For seventy years, it was a mystery how, where and even when the S-2 submarine perished. During the war between the Soviet Union and Finland, the sea around the Aland Islands became a focal point for the naval conflict, much of it underwater.
The S-2 – which set sail on January 1, 1940 – was sent by the Soviet High Command to roam and disrupt Finland's supply lines. Retired submarine captain Igor Kurdin told RT that “surviving on a submarine like this was very difficult. There was no air purification system. The heat was stifling. Besides, the commanders had little information about this area.”
Three days later – just as the S-2 was entering the conflict zone – all communication was lost. A lighthouse officer described seeing the submarine surface on January 3, then hearing a shattering explosion. That officer's grandson, professional diver Ingvald Eckerman, dedicated ten years to finding it.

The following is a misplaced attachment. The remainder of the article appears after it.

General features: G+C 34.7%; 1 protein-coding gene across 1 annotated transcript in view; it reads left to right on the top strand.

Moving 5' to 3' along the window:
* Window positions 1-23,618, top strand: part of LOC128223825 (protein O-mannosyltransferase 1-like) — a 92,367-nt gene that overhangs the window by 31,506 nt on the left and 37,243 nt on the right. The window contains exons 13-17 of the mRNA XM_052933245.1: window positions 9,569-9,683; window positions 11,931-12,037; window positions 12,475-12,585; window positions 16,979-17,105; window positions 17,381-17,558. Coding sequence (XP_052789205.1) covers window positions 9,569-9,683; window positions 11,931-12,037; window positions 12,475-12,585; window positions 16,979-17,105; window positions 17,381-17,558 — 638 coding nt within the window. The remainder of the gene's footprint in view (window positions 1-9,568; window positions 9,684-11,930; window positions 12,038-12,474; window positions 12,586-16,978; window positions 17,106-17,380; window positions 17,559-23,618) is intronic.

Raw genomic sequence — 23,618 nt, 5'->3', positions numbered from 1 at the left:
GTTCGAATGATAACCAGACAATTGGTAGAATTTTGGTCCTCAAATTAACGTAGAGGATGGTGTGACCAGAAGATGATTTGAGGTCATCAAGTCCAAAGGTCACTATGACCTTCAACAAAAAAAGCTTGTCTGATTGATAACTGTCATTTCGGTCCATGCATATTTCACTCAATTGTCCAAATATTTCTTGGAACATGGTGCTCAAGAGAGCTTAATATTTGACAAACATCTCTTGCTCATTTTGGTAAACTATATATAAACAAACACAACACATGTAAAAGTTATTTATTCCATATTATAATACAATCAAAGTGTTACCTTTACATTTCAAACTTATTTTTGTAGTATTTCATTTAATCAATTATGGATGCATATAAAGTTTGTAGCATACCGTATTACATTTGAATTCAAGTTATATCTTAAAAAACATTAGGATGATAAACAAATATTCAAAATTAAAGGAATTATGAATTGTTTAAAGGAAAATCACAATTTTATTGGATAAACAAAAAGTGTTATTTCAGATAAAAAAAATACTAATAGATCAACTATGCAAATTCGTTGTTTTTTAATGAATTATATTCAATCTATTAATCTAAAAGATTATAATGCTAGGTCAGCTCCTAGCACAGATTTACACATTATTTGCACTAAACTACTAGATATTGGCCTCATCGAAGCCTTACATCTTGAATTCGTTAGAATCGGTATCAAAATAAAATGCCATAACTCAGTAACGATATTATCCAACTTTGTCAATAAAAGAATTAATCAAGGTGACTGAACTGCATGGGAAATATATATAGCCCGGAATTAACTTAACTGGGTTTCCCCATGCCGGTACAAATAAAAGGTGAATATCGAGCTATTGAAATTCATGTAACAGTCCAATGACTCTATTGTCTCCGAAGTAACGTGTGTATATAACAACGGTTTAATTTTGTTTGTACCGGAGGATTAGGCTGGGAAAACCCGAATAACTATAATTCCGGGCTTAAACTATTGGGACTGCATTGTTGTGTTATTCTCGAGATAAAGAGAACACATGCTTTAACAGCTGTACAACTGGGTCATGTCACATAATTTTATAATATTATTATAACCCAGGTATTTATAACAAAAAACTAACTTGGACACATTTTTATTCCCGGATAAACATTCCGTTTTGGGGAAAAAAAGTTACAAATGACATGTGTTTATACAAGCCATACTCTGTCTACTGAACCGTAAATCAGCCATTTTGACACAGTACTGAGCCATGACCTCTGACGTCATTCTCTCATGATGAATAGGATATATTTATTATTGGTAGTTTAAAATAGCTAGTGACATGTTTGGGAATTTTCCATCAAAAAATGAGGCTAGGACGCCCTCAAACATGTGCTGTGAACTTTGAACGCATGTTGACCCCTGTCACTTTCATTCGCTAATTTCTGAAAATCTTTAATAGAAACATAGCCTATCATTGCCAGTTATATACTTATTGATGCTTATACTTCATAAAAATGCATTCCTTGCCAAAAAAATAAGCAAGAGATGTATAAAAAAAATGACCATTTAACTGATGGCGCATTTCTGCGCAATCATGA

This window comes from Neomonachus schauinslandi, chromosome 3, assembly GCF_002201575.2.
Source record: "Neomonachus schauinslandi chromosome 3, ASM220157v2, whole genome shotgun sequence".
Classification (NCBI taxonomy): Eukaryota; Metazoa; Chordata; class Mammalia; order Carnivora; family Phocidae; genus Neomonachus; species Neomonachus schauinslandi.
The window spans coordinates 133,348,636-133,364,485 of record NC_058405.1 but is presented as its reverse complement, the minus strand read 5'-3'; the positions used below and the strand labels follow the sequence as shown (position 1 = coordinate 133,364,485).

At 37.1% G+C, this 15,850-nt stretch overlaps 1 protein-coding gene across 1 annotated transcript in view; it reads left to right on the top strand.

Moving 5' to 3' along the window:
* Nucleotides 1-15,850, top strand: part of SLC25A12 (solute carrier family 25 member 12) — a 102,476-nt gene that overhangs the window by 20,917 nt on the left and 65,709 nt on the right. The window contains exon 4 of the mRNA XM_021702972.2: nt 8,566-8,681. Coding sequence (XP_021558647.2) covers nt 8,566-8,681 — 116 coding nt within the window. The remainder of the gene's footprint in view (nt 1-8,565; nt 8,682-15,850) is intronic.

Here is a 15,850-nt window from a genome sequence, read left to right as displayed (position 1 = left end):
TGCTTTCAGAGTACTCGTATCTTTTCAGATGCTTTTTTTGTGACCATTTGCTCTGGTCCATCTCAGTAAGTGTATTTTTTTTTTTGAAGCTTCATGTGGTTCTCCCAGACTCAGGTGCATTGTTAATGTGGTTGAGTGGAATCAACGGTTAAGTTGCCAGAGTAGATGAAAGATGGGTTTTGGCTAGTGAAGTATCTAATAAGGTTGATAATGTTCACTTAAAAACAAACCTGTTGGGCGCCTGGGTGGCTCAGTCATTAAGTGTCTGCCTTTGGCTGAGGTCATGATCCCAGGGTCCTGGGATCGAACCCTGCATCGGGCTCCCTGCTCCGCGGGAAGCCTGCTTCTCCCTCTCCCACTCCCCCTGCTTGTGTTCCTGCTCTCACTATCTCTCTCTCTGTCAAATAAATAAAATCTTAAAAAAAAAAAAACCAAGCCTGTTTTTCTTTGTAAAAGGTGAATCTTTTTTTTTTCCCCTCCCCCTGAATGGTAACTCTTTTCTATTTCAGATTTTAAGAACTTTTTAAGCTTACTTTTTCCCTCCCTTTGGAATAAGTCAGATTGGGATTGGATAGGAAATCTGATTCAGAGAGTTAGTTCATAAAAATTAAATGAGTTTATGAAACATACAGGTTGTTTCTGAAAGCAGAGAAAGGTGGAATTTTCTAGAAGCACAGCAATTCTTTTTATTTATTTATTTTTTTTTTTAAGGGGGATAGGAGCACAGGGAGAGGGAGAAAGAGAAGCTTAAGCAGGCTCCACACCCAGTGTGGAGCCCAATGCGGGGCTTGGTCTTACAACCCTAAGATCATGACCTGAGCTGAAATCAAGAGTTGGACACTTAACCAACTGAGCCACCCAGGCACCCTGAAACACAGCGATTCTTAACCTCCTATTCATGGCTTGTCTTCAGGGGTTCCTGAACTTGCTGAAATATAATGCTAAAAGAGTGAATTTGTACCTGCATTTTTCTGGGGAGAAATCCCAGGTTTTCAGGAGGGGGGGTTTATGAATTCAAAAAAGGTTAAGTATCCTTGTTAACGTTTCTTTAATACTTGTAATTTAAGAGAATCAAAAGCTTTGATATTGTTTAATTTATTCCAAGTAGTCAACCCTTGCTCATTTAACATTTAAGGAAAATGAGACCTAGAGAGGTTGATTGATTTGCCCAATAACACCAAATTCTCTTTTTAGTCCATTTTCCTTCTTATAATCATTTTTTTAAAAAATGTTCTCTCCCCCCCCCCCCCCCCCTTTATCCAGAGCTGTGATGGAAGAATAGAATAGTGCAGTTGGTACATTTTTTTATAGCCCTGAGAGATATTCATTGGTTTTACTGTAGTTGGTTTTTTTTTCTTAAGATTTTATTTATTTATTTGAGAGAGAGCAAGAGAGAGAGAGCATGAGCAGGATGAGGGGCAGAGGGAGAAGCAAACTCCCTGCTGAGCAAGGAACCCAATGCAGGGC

“My father told me the story of the submarine since I was a child. But there were no specific coordinates. We searched everywhere. The moment we found it – it was amazing!” he recalled. However, not everyone believes the S-2 was lost without a fight.
Aleksandr Tutyshkin was only a toddler when his father, the most senior officer on the S-2, died. To honor him, he became a navy man himself.
“I turn 73 soon. I have only one dream left. That is to visit the place of my father's death, and to find out how he really died,” he said.
Aleksandr Tutyshkin claims the S-2 was engaged in action, battling bravely before sustaining serious damage. Leaking oil, with a failing radio system, it tried to communicate with another Soviet ship – but could not make itself clear. Knowing they were doomed, the crew tried to return home, before being bombed by Swedish boats which were helping Finland.